Senior Lecturer in Finance, University of Bath
In the market microstructure literature, most research is conducted on transaction costs and origins and determinants of the bid-ask spread. Demsetz (1968, p. 35), who wrote the seminal work on bid-ask spread costs, defines transaction costs as the “cost of exchanging ownership titles.” Transaction costs are further reduced to the bid-ask spread and commission charges when all the costs of issuing the titles (i.e., transferring ownership) and the costs of being informed about the titles have been incurred.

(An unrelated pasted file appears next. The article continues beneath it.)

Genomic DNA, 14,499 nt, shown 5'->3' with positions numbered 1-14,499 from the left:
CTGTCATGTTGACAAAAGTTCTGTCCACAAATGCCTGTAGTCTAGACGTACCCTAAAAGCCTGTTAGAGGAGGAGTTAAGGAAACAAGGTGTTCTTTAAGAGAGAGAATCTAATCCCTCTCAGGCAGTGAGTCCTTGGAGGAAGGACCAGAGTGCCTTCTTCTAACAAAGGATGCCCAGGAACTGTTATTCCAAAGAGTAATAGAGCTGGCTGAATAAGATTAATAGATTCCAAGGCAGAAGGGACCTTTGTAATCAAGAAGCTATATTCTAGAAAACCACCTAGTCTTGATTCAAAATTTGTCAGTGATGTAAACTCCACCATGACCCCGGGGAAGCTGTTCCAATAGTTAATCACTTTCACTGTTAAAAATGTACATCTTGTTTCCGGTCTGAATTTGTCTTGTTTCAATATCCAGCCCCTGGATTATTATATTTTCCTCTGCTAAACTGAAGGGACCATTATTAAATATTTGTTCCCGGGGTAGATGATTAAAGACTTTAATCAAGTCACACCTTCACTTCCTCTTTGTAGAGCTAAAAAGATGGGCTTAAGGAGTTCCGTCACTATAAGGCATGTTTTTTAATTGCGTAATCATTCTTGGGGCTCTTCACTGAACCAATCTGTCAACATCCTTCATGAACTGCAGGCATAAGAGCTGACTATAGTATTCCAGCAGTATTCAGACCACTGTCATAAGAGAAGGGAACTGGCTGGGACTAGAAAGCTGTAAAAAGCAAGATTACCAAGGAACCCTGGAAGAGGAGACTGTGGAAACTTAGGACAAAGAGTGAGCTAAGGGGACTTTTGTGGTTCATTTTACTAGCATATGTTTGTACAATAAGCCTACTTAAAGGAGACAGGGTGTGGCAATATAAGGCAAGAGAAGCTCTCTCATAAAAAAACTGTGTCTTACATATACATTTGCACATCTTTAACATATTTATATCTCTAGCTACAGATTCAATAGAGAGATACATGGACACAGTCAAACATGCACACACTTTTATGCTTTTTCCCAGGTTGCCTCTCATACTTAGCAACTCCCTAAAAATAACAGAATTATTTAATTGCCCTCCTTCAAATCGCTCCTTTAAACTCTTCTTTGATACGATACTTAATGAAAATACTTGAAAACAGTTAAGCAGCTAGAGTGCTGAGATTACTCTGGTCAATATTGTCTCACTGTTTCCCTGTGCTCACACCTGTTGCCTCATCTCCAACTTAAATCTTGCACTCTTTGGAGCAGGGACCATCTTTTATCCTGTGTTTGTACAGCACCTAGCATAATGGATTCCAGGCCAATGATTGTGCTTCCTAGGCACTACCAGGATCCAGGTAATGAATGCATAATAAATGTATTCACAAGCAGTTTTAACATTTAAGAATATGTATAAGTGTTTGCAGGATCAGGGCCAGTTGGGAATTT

Stoll (2006) suggests that commission charges are at historically all-time low levels. The substantial fall in commission charges results from two major changes in financial markets—the move to decimal pricing and market consolidation—leading to increases in the economies of scale in the cost of handling orders. A study on commission costs by Jones (2002) shows that commission costs on the New York Stock Exchange (NYSE) amount to about 0.12 percent of the transaction value, down from about 24 percent in 1994. Historically, until 1974, commission charges in the United States were linear in nature. That is, commission charges increased proportionately with trade size. However, deregulating commission charges in 1974 led to economies of scale in commission costs. Similarly, trading costs associated with the existence of the bid-ask spread have declined ...